Sitecore har igennem en længere periode haft en anbefalet version som ikke nødvendigvis er den seneste. Hvad betyder dette?
Følgende er teksten fra websiden “Sitecore’s Recommended Version Policy“ på sdn.sitecore.net. Siden er beskyttet med password og derfor ikke tilgængelig for alle kunder. Men er gengives teksten:
As part of our commitment to continually improving our software and listening to our customer’s feedback, Sitecore regularly releases new versions of our CMS product. Each release undergoes careful quality assurance procedures to minimize the number of issues. Nonetheless, Sitecore only assigns the “Recommended Version” stamp to specific, carefully selected releases.
Some of our customers have found this confusing.
To understand our recommended version policy, it’s important to remember that people install Sitecore CMS for many different reasons. For example, a Sitecore CMS installation can be:
- A production installation that runs an important website for a customer.
- The development environment for an upcoming website. It may take several weeks or months before the website is deployed.
- A training website that helps developers learn about the product.
Our recommended version policy is aimed at production installations that run important websites for our customers.
Sitecore has a very agile approach to development. As a result, we release a steady stream of updates and feature releases for our product. This constant stream of improvements can place a burden on system administrators; who must decide whether or not to install the latest update.
Our recommended release policy helps administrators make these decisions, by reducing the risk for our customers and limiting the number of upgrades that we recommend.
When we release a new version of our CMS product, it does not immediately become the recommended version. This indicates that production installations that are working fine do not need to update to the new release.
Not every release is destined to become a recommended release. Sometimes we select a later version as the new recommended release. We work closely with the Sitecore development teams and with our partner/developer community when we decide which version should become a recommended release. Once again, our focus is on limiting the number of upgrades that our customers must perform.
However, it is important to remember that Sitecore fully supports every new release including those that aren’t recommended versions.
Before you decide which version of Sitecore you should use on a new production environment, you should investigate the later, non-recommended versions. If there is a later version that contains some new features that your website requires or resolves some known issues that might affect your website, it makes very good sense to install that version. If you subsequently decide to upgrade your website to a later release, you can investigate Sitecore’s Recommended Versions.
When in doubt, we recommend that you discuss this with your Sitecore partner before making a decision.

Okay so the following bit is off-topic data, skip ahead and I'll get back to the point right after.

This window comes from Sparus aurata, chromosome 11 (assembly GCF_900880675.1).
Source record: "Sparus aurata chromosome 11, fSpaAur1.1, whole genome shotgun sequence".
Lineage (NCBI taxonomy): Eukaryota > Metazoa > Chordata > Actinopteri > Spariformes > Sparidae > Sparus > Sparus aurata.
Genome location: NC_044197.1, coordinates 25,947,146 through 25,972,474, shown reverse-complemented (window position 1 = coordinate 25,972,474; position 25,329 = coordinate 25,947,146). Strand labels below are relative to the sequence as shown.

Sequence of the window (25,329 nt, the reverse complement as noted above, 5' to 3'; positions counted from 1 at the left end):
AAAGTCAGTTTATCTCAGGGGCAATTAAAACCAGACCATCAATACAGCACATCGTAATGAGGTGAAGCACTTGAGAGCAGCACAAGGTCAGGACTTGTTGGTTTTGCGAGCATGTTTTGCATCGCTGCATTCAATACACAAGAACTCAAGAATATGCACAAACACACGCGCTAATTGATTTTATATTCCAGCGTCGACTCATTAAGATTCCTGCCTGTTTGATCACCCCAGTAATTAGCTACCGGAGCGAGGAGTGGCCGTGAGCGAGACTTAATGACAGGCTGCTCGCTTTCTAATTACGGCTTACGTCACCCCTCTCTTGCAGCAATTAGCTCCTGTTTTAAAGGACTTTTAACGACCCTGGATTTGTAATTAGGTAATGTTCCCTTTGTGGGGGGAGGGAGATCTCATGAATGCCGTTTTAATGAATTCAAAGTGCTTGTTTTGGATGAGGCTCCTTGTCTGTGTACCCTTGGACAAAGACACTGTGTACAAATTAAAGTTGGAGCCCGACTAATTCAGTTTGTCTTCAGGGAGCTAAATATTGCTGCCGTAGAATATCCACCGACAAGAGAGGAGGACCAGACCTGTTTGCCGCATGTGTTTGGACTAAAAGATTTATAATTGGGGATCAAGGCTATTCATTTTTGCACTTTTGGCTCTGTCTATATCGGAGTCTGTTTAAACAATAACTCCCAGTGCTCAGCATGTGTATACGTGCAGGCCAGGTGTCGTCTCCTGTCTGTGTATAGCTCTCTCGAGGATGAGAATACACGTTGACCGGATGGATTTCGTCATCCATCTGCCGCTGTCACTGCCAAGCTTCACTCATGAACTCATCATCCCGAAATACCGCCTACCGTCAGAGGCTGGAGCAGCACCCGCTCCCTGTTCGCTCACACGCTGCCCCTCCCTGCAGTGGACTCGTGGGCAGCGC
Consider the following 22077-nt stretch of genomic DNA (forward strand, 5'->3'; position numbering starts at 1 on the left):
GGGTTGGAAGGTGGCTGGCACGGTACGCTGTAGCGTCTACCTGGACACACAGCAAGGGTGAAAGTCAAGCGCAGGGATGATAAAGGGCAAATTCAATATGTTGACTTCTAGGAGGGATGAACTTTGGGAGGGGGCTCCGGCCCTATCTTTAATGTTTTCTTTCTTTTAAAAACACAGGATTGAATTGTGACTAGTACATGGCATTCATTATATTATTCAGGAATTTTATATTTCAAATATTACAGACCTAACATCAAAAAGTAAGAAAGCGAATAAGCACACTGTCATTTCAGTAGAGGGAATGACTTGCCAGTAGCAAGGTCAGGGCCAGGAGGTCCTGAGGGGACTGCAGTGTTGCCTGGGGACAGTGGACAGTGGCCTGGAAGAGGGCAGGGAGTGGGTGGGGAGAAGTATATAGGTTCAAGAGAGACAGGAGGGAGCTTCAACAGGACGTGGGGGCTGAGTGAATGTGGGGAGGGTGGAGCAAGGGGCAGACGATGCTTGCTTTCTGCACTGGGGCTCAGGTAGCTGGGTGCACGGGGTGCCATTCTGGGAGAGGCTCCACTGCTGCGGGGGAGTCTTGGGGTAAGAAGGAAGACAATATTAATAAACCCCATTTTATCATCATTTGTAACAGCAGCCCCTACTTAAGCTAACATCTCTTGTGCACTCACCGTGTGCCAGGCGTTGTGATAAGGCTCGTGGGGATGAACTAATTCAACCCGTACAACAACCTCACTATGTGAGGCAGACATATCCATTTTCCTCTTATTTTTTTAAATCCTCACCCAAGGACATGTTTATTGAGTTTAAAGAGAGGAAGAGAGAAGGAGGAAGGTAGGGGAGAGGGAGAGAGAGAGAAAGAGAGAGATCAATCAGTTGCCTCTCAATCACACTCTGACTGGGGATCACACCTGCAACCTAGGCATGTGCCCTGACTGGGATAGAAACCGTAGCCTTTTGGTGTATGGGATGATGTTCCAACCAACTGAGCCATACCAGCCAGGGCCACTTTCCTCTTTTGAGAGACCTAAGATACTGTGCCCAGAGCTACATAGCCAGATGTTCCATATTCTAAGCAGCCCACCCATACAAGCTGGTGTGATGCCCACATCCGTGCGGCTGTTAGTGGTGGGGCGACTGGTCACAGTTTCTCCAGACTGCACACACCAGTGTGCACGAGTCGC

Sitecore’s Product Version Numbering
Every Sitecore product uses the following versioning system:
<Level 1>.<Level 2>.<Level 3> (rev. <Level 4>) — Sitecore.NET 6.2.0 (rev. 091012 Hotfix 330275-1)
For new releases, an increase in the version number at the various levels provides information about the release.
The following list describes what an increase in the version number at each level indicates:
- <Level 1> — indicates a major new version of the product. Developers, users, and partners should attend supplemental training to keep their certification status up-to-date. Internal sales training, documentation, and training materials will be updated. Major new versions require the greatest effort to upgrade. On average, upgrades for this level of release will take several weeks to implement.
- <Level 2> — indicates a release that introduces new features, these are typically UI changes and updates of, for example, XSLT files, ASPX files, or APIs. Documentation and training materials will be updated. Upgrades at this level require a moderate amount of effort to implement. On average, upgrades for this level of release will take 1-2 weeks to implement.
- <Level 3> — indicates a release that contains minor structural changes. Upgrades at this level require a minimal amount of effort. On average, upgrades for this level of release require less than a week to implement.
- (rev. <Level 4>) — indicates a release that contains bug fixes. Upgrades at this level require a minimal amount of effort. On average, upgrades for this level require a few hours to implement.
The fourth level numbering is a date — yymmdd-n — and n is used if more than one build is made on the same day.
Bemærk at Pentia generelt set – på nye løsninger og ved opgraderinger – anbefaler vores kunder at anvende den seneste version fra Sitecore. Det er vores oplevelse at en løbende opgradering til nyeste version af Sitecore giver en bedre værdi end “the big bang” når Sitecore opdaterer deres anbefalede version – hvilket ikke sker så ofte som vi gerne så hos Pentia.
Desuden er Sitecore – som det kan læses i ovenstående – committet til den samme support på den nyeste som på den anbefalede, og alt andet lige er der lavet flere rettelser, optimeringer og nyskabelser i den nyeste end i den anbefalede.
Kontakt os for mere information om hvordan vi kan opgradere din løsning.